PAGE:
No one wants to look dumb.
Especially when it comes to Facebook, where there’s the potential for thousands of people to see it.
And when you’re first getting started, it’s easy to make some rookie mistakes. Many of these mistakes happen simply because newbies don’t know any better.
So in an effort to help you avoid any embarrassing moments, I asked our resident experts here at Constant Contact what they thought were some of the things that can make a business look dumb on Facebook.
Are you doing any of these things?
- Talking at your customers, not with your customers. Pushing out a bunch of blah blah blah press releases or links to stuff you do on your website is not engagement.
- Not responding to comments or questions. It’s not a good first impression for a potential new fan to see that your business or organization doesn’t address concerns and doesn’t interact with customers.
- Not monitoring the Page. When someone visits your Page, are they going to find it full of links from Facebook spammers inviting your fans to college night at the local bar or to click to win a free iPad?
- Using hashtags on Facebook. Umm, hashtags are for Twitter. If you’re just cross-posting from Twitter, that also signals that you don’t care enough about your Facebook fans to create updates just for them.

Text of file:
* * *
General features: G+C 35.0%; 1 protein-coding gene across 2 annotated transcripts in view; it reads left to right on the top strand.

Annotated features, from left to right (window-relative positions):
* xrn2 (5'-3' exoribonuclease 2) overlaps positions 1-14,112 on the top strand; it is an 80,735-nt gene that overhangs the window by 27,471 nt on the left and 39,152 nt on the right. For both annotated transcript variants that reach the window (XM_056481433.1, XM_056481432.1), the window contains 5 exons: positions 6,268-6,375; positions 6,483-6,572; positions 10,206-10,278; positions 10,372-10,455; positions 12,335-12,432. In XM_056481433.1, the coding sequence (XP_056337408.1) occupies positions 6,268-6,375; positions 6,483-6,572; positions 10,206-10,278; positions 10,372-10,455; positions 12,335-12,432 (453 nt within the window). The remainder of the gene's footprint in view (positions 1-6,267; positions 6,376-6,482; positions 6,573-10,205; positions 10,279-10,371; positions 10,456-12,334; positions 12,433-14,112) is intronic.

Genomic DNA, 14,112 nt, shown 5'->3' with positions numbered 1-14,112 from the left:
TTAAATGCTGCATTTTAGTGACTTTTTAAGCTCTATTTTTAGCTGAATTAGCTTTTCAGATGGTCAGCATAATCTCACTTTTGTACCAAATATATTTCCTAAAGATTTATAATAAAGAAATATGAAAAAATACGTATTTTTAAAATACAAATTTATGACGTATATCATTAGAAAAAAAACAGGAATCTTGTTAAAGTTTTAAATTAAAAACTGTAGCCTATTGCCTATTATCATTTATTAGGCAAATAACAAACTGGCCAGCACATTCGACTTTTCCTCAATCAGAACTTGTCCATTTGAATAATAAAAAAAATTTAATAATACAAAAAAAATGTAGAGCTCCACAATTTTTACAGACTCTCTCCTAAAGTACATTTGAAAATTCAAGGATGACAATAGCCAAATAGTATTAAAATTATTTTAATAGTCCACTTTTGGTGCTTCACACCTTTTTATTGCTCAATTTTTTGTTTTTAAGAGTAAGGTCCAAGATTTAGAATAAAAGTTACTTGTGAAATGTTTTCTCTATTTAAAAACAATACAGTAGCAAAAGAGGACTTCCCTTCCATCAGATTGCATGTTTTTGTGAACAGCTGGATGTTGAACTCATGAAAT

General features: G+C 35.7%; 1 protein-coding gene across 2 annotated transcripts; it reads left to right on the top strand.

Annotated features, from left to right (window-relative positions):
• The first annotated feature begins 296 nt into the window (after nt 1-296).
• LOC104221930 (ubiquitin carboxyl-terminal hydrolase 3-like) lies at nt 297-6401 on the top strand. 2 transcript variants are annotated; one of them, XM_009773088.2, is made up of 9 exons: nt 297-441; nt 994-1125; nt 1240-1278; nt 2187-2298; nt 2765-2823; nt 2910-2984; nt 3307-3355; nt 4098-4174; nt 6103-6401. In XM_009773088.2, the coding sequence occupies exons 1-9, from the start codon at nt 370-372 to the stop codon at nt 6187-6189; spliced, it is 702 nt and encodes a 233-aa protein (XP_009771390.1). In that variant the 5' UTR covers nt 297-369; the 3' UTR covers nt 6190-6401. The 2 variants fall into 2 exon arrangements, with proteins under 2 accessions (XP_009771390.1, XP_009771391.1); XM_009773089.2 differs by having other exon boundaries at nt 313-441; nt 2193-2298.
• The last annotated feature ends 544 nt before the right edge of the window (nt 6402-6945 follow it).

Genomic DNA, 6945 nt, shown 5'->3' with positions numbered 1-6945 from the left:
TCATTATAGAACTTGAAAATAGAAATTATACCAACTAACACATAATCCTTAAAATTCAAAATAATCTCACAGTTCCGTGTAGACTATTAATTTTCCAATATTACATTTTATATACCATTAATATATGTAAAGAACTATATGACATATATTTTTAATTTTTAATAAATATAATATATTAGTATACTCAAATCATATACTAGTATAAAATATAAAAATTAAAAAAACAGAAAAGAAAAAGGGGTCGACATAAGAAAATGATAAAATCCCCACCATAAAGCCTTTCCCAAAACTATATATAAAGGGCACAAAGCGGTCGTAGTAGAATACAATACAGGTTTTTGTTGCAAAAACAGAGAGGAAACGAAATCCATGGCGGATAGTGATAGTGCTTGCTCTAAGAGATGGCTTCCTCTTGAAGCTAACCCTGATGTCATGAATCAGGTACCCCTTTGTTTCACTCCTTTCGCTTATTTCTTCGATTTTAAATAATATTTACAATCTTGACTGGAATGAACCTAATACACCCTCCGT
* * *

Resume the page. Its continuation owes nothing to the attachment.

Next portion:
- Writing long posts that get cut off. It’s okay to write longer status updates on Facebook (you have a limit of 60,000 characters), but you still need to keep them clear and concise.
- Liking your own post. Really? That’s almost a cry for help. Maybe that’s why no one else is Liking it.
- Not having a custom URL for your Facebook Page. What’s the first rule of Facebook Pages? Get yourself a custom URL.
- Posting one thing right after another. Your fans may love you, but long post after post after post in the newsfeed can be a bit much. Be sure to space out your updates so there’s a better chance people engage with them rather than pass them by.
- Talking smack about your competition. There’s no need to bad mouth your competition. Keep it to yourself unless you really want to look dumb.
- Responding negatively to a negative comment. The outcome from a negative comment truly depends on how you react to it. Being negative in return isn’t the best idea. Say thank you for the feedback and respond professionally to resolve the issue. You may just turn that unhappy customer into a happy one.
- Not filling out necessary information, location, description, etc. Facebook gives you the opportunity to add detailed information about your business or organization. Be sure to fill it out fully.
- Not using Facebook Insights. If you’re not paying attention and evolving based on the information you learn from your Page’s Insights you may find yourself with a poorly performing Page. And you know how that looks.
- Only promoting yourself. It’s called social networking for a reason. If you’re not engaging and showing personality, why bother?
- Spelling errors. As small as they might be, spelling errors can really hurt your Page’s credibility. A typo is okay, but lots of typos are not. (Watch for some common misspellings, like There/Their/They’re/Your/You’re.)